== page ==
Table 3.

Relative concentrations of bulk carbohydrates (TCHO), colloidal polysaccharides (CCHO, greater-or-equal, slanted1 kDa), total monosaccharides (MCHO) and uronic acids (URA), normalized to dissolved organic carbon (DOC), in dissolved and colloidal samples from fresh waters

Location sample typeTCHO (C %)CCHO (C %)MCHO (C %)URA (C %)Reference
Williamson River, USA (D)2Sweet and Perdue (1982)
Chena River, USA (C, D)5.61.8Guo et al. (2003)
Mississippi River (C)8.5Guo et al. (2003)
Amazon River (C)4Hedges et al. (1994)
Yukon River, USA (D)22–27Guéguen et al. (2004)
Lake Bret, Switzerland (D)14–24Wilkinson et al. (1997)
River (D)6-24Buffle (1990)
Stream, USA (D)6–8Cheng and Kaplan (2001)
Mississippi River (C)1–4Benner and Opsahl (2001)
Trinity River, USA (C, D)17152Hung et al. (2001)
Mississippi River, USA (C)6-8Bianchi et al. (2004)
Santa Ana River, USA (D)5–13Ding et al. (1999)
Delaware River, USA (C )15Repeta et al. (2002)
Mississippi River, USA (C )9Repeta et al. (2002)
Lake Superior, USA (C )30Repeta et al. (2002)
Culiacan River, Mexico (D)17Paez-Osuna et al. (1998)
Natural waters, UK (D)5–31Boult et al. (2001)
Trinity River, USA (C)9–368–311–5This study

Abbreviation: D: dissolved, C: Colloid (>1 kDa), total monosaccharides (MCHO): the summation of 5–7 monosaccharides, glucose, galactose, rhamnose, fucose, arabinose, xylose, and mannose.


URA concentrations in the Trinity River also showed large variations, ranging from 5.2 to 25.7 μM C, without any marked seasonal variation in absolute concentrations (Table 3). However, relative amounts, as a percentage of TCHO, were strongly influenced by temperature. The average concentration of URA in the Trinity River was two to three times higher than in Galveston Bay (Hung et al., 2001), which receives its water mainly from the Trinity River. For example, these authors reported URA concentrations in Galveston Bay that ranged from 1.0 to 8.3 μM C. However, it is likely that some of the URA in the Trinity River were contained in humic acids, as glucuronic acids have been documented as parts of humic acids (Buffle, 1990). The URA/TCHO ratios in the Trinity River range from 0.1 to 0.3 and URA/DOC ratios from 0.01 to 0.05. Because data of URA and total acid polysaccharide (APS) concentrations in aquatic systems are scarce, it is difficult to directly compare our data with literature data. Buffle (1990) reported that URA made up 0.01–0.05 of soil organic matter and Bergamaschi et al. (1999) reported that uronic acids normalized to organic carbon in sinking and sedimentary particles ranged from 0.01 to 0.1. Recently, Aluwihare et al. (2002) reported that URA, mainly glucuronic and galacturonic acids, accounted for less than 2% of OC in the high molecular weight fraction. This comparison demonstrates, however, that our values of URA fall within the range of previously reported data.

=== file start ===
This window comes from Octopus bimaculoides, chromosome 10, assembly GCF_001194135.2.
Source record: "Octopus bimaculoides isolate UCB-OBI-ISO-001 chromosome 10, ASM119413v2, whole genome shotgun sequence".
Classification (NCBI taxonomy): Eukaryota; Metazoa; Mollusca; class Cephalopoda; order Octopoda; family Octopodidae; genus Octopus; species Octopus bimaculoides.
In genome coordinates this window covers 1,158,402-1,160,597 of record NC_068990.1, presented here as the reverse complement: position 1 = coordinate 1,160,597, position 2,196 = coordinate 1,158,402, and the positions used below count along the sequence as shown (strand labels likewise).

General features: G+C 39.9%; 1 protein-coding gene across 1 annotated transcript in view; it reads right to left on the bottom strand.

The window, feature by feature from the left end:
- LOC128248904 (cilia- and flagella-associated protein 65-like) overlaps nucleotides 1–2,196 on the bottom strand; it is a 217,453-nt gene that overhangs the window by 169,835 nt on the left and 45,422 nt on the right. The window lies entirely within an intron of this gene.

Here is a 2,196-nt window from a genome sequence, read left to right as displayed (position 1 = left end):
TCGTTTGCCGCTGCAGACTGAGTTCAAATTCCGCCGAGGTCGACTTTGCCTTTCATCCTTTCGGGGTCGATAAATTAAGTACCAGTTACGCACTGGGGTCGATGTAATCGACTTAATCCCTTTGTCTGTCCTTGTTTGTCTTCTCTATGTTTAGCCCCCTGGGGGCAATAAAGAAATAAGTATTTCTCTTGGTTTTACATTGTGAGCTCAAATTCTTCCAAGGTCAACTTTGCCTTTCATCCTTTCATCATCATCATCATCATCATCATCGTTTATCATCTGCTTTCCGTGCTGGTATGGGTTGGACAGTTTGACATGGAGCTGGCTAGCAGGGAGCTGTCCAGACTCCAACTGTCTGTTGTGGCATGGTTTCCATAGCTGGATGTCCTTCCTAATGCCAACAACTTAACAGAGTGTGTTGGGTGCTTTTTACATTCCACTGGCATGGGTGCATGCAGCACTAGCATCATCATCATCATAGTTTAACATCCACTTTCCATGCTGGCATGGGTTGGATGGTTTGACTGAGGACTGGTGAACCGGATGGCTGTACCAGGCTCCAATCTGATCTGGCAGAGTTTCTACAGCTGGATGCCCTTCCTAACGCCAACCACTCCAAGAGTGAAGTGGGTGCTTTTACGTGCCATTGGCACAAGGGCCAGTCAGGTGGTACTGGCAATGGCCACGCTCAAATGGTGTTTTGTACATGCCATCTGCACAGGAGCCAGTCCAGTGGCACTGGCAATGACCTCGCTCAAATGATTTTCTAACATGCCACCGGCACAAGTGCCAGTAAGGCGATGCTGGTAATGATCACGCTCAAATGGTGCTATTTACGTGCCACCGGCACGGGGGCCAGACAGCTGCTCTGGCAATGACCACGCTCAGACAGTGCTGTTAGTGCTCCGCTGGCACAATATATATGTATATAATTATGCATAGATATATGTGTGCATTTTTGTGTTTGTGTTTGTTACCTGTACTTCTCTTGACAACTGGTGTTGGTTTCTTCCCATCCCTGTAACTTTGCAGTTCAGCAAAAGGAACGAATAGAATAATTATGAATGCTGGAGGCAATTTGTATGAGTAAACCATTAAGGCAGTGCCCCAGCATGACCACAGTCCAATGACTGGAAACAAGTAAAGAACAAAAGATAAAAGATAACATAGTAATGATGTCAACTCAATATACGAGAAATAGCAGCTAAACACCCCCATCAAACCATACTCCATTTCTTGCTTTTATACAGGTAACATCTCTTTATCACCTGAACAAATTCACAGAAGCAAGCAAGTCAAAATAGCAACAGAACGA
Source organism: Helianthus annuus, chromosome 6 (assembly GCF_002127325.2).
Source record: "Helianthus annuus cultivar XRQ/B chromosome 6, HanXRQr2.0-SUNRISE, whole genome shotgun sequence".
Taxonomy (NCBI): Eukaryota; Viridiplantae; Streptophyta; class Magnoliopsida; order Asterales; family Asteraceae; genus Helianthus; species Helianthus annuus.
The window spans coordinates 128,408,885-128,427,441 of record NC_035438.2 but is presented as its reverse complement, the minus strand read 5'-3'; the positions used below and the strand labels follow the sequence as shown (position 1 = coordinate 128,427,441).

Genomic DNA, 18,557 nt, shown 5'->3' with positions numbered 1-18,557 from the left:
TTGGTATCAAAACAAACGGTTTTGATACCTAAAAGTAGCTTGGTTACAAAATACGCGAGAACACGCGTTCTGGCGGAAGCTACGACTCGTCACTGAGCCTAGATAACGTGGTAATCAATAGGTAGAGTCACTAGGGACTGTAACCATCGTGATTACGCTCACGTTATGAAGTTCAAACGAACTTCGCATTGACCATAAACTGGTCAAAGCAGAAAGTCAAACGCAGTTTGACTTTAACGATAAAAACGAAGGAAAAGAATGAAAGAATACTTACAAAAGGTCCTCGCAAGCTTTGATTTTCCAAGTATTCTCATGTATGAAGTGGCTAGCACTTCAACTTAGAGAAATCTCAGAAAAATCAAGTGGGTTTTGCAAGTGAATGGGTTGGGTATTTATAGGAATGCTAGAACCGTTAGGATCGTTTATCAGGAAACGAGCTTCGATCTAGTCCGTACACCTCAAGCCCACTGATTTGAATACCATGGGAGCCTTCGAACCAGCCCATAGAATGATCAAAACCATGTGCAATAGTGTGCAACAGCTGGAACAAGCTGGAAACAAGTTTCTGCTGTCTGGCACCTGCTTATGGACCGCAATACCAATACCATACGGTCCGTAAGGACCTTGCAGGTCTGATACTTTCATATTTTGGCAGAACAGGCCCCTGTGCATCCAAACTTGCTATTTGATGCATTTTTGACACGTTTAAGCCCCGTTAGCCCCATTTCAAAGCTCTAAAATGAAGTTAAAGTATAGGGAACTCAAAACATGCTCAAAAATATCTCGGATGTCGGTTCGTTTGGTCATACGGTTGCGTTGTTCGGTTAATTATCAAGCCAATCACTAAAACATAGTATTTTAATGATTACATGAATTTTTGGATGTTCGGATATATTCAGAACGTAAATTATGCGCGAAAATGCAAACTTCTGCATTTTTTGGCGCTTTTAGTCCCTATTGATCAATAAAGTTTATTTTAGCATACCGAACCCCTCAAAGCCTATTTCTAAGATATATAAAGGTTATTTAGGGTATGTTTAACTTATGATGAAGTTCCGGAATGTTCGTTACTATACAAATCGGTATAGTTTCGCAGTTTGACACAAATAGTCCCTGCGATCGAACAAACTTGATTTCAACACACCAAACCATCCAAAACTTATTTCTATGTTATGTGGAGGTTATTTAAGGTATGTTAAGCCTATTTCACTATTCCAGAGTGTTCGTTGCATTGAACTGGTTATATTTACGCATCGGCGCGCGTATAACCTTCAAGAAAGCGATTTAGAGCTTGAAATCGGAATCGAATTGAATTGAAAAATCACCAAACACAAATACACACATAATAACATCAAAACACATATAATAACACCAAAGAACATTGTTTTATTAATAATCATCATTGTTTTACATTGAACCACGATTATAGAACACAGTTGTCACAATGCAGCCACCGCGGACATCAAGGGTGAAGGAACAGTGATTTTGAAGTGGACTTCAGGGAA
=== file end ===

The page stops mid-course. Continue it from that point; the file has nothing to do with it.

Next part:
3.3. Effect of biological activity on CHO and URA concentrations

The majority of riverine DOC compounds have been shown to be easily degradable by microorganisms (Benner and Opsahl, 2001, Hedges et al., 1997 and Raymond and Bauer, 2001). Microbial activity increases with increasing water temperature, preferentially utilizing specific and more labile DOC compounds, e.g., structural carbohydrates (Wilén et al., 2000). Sweet and Perdue (1982) observed during a short-term investigation (5 months) that dissolved polysaccharide concentrations in rivers and lakes of Oregon appeared to decrease from winter to spring. They attributed this decrease to microbial activity. Findlay et al. (1991) reported that bacterial abundances and production were significantly correlated with temperature in the Hudson River with higher bacterial abundances and production in summer. Leff and Meyer (1991) measured the bioavailability of DOC along the Ogechee River, Georgia, and the results showed that bioavailability of DOC changes temporally, resulting in lower concentrations at high discharge (March) and higher values at low discharge (January). These authors concluded that the causes for these changes were related to the composition and physiological state of the bacterial assemblage, as well as the nature of the DOC. They also pointed out that both organic matter and bacteria are also washed into the river from the floodplain during high discharge rates but many of these bacterial cells might be inactive.